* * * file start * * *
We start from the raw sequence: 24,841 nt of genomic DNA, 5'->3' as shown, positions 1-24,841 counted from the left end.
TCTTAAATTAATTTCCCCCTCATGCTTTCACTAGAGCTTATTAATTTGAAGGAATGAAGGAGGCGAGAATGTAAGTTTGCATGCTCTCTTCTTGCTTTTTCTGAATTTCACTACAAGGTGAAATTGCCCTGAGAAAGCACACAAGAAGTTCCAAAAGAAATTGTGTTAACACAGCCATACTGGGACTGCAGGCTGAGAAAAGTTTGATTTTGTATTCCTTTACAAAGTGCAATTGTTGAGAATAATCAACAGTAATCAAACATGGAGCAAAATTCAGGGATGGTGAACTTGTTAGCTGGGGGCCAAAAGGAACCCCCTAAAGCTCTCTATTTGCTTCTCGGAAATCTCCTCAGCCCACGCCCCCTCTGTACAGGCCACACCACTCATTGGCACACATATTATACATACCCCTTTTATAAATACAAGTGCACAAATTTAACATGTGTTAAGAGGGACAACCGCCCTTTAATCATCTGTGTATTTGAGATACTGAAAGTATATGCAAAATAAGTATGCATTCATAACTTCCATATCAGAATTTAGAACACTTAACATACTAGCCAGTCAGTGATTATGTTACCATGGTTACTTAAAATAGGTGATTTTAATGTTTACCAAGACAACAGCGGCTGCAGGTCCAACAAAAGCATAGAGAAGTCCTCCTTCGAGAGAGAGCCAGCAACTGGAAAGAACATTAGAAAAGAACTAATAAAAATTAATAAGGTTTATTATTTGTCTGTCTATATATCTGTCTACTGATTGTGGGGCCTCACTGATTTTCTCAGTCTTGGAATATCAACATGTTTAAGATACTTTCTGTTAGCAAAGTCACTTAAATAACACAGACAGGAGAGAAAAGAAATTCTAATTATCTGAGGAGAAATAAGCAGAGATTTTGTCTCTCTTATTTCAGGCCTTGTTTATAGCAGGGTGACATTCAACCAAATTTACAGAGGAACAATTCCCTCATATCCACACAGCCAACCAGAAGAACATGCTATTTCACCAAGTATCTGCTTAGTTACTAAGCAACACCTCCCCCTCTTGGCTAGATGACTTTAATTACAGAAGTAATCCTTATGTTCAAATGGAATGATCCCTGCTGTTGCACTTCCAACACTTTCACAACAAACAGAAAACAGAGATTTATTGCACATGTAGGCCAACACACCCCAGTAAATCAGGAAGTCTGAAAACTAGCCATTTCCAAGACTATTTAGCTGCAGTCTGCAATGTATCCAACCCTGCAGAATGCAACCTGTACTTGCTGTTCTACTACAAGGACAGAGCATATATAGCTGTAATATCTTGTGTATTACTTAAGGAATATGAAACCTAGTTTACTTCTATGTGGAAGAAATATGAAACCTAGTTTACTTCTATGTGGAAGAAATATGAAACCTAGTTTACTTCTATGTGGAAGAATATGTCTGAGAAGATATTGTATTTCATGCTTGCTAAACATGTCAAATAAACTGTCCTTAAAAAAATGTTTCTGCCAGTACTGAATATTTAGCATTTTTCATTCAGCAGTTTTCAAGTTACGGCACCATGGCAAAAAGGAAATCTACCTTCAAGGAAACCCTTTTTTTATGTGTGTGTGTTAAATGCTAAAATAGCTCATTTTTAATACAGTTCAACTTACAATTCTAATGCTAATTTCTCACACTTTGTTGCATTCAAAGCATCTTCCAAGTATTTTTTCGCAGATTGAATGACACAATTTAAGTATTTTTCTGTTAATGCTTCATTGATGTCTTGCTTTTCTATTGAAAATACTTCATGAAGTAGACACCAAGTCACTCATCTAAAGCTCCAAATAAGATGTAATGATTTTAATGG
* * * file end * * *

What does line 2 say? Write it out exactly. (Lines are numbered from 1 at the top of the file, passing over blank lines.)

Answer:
TCTTAAATTAATTTCCCCCTCATGCTTTCACTAGAGCTTATTAATTTGAAGGAATGAAGGAGGCGAGAATGTAAGTTTGCATGCTCTCTTCTTGCTTTTTCTGAATTTCACTACAAGGTGAAATTGCCCTGAGAAAGCACACAAGAAGTTCCAAAAGAAATTGTGTTAACACAGCCATACTGGGACTGCAGGCTGAGAAAAGTTTGATTTTGTATTCCTTTACAAAGTGCAATTGTTGAGAATAATCAACAGTAATCAAACATGGAGCAAAATTCAGGGATGGTGAACTTGTTAGCTGGGGGCCAAAAGGAACCCCCTAAAGCTCTCTATTTGCTTCTCGGAAATCTCCTCAGCCCACGCCCCCTCTGTACAGGCCACACCACTCATTGGCACACATATTATACATACCCCTTTTATAAATACAAGTGCACAAATTTAACATGTGTTAAGAGGGACAACCGCCCTTTAATCATCTGTGTATTTGAGATACTGAAAGTATATGCAAAATAAGTATGCATTCATAACTTCCATATCAGAATTTAGAACACTTAACATACTAGCCAGTCAGTGATTATGTTACCATGGTTACTTAAAATAGGTGATTTTAATGTTTACCAAGACAACAGCGGCTGCAGGTCCAACAAAAGCATAGAGAAGTCCTCCTTCGAGAGAGAGCCAGCAACTGGAAAGAACATTAGAAAAGAACTAATAAAAATTAATAAGGTTTATTATTTGTCTGTCTATATATCTGTCTACTGATTGTGGGGCCTCACTGATTTTCTCAGTCTTGGAATATCAACATGTTTAAGATACTTTCTGTTAGCAAAGTCACTTAAATAACACAGACAGGAGAGAAAAGAAATTCTAATTATCTGAGGAGAAATAAGCAGAGATTTTGTCTCTCTTATTTCAGGCCTTGTTTATAGCAGGGTGACATTCAACCAAATTTACAGAGGAACAATTCCCTCATATCCACACAGCCAACCAGAAGAACATGCTATTTCACCAAGTATCTGCTTAGTTACTAAGCAACACCTCCCCCTCTTGGCTAGATGACTTTAATTACAGAAGTAATCCTTATGTTCAAATGGAATGATCCCTGCTGTTGCACTTCCAACACTTTCACAACAAACAGAAAACAGAGATTTATTGCACATGTAGGCCAACACACCCCAGTAAATCAGGAAGTCTGAAAACTAGCCATTTCCAAGACTATTTAGCTGCAGTCTGCAATGTATCCAACCCTGCAGAATGCAACCTGTACTTGCTGTTCTACTACAAGGACAGAGCATATATAGCTGTAATATCTTGTGTATTACTTAAGGAATATGAAACCTAGTTTACTTCTATGTGGAAGAAATATGAAACCTAGTTTACTTCTATGTGGAAGAAATATGAAACCTAGTTTACTTCTATGTGGAAGAATATGTCTGAGAAGATATTGTATTTCATGCTTGCTAAACATGTCAAATAAACTGTCCTTAAAAAAATGTTTCTGCCAGTACTGAATATTTAGCATTTTTCATTCAGCAGTTTTCAAGTTACGGCACCATGGCAAAAAGGAAATCTACCTTCAAGGAAACCCTTTTTTTATGTGTGTGTGTTAAATGCTAAAATAGCTCATTTTTAATACAGTTCAACTTACAATTCTAATGCTAATTTCTCACACTTTGTTGCATTCAAAGCATCTTCCAAGTATTTTTTCGCAGATTGAATGACACAATTTAAGTATTTTTCTGTTAATGCTTCATTGATGTCTTGCTTTTCTATTGAAAATACTTCATGAAGTAGACACCAAGTCACTCATCTAAAGCTCCAAATAAGATGTAATGATTTTAATGG